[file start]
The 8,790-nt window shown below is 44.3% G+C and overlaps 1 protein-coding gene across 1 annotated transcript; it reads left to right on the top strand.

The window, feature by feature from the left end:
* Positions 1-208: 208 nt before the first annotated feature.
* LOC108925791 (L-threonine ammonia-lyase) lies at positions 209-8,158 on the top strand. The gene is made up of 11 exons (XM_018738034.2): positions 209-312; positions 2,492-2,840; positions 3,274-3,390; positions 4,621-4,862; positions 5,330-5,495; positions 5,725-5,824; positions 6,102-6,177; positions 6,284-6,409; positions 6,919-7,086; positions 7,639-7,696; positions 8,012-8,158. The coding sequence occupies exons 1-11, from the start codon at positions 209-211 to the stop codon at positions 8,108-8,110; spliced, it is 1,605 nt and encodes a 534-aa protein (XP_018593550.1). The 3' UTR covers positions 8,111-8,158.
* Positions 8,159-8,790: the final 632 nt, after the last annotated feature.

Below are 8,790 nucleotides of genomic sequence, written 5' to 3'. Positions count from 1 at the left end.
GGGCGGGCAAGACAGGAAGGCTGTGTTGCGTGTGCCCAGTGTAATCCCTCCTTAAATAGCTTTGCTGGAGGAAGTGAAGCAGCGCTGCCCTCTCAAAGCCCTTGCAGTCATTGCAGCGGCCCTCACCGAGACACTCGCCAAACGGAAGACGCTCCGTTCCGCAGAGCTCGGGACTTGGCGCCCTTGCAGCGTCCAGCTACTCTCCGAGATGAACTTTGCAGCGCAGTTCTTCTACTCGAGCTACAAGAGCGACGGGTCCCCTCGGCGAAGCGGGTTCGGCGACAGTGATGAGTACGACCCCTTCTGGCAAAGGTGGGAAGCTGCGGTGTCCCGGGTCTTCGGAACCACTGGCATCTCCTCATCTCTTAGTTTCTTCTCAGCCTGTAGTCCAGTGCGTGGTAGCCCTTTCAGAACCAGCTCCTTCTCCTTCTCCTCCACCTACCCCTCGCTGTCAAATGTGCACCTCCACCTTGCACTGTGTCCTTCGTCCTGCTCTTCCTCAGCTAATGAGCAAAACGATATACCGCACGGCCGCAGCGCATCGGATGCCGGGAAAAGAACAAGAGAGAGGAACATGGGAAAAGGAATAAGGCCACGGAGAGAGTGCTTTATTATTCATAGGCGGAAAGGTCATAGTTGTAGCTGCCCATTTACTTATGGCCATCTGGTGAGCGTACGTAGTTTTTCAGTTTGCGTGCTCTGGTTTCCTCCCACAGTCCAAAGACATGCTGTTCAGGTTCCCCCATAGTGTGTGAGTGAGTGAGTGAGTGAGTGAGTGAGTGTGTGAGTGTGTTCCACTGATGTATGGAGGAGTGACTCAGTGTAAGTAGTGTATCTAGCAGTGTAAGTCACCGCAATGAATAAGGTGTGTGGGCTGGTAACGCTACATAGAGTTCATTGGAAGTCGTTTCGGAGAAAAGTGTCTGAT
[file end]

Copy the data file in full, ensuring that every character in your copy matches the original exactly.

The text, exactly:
The 8,790-nt window shown below is 44.3% G+C and overlaps 1 protein-coding gene across 1 annotated transcript; it reads left to right on the top strand.

The window, feature by feature from the left end:
* Positions 1-208: 208 nt before the first annotated feature.
* LOC108925791 (L-threonine ammonia-lyase) lies at positions 209-8,158 on the top strand. The gene is made up of 11 exons (XM_018738034.2): positions 209-312; positions 2,492-2,840; positions 3,274-3,390; positions 4,621-4,862; positions 5,330-5,495; positions 5,725-5,824; positions 6,102-6,177; positions 6,284-6,409; positions 6,919-7,086; positions 7,639-7,696; positions 8,012-8,158. The coding sequence occupies exons 1-11, from the start codon at positions 209-211 to the stop codon at positions 8,108-8,110; spliced, it is 1,605 nt and encodes a 534-aa protein (XP_018593550.1). The 3' UTR covers positions 8,111-8,158.
* Positions 8,159-8,790: the final 632 nt, after the last annotated feature.

Below are 8,790 nucleotides of genomic sequence, written 5' to 3'. Positions count from 1 at the left end.
GGGCGGGCAAGACAGGAAGGCTGTGTTGCGTGTGCCCAGTGTAATCCCTCCTTAAATAGCTTTGCTGGAGGAAGTGAAGCAGCGCTGCCCTCTCAAAGCCCTTGCAGTCATTGCAGCGGCCCTCACCGAGACACTCGCCAAACGGAAGACGCTCCGTTCCGCAGAGCTCGGGACTTGGCGCCCTTGCAGCGTCCAGCTACTCTCCGAGATGAACTTTGCAGCGCAGTTCTTCTACTCGAGCTACAAGAGCGACGGGTCCCCTCGGCGAAGCGGGTTCGGCGACAGTGATGAGTACGACCCCTTCTGGCAAAGGTGGGAAGCTGCGGTGTCCCGGGTCTTCGGAACCACTGGCATCTCCTCATCTCTTAGTTTCTTCTCAGCCTGTAGTCCAGTGCGTGGTAGCCCTTTCAGAACCAGCTCCTTCTCCTTCTCCTCCACCTACCCCTCGCTGTCAAATGTGCACCTCCACCTTGCACTGTGTCCTTCGTCCTGCTCTTCCTCAGCTAATGAGCAAAACGATATACCGCACGGCCGCAGCGCATCGGATGCCGGGAAAAGAACAAGAGAGAGGAACATGGGAAAAGGAATAAGGCCACGGAGAGAGTGCTTTATTATTCATAGGCGGAAAGGTCATAGTTGTAGCTGCCCATTTACTTATGGCCATCTGGTGAGCGTACGTAGTTTTTCAGTTTGCGTGCTCTGGTTTCCTCCCACAGTCCAAAGACATGCTGTTCAGGTTCCCCCATAGTGTGTGAGTGAGTGAGTGAGTGAGTGAGTGAGTGTGTGAGTGTGTTCCACTGATGTATGGAGGAGTGACTCAGTGTAAGTAGTGTATCTAGCAGTGTAAGTCACCGCAATGAATAAGGTGTGTGGGCTGGTAACGCTACATAGAGTTCATTGGAAGTCGTTTCGGAGAAAAGTGTCTGAT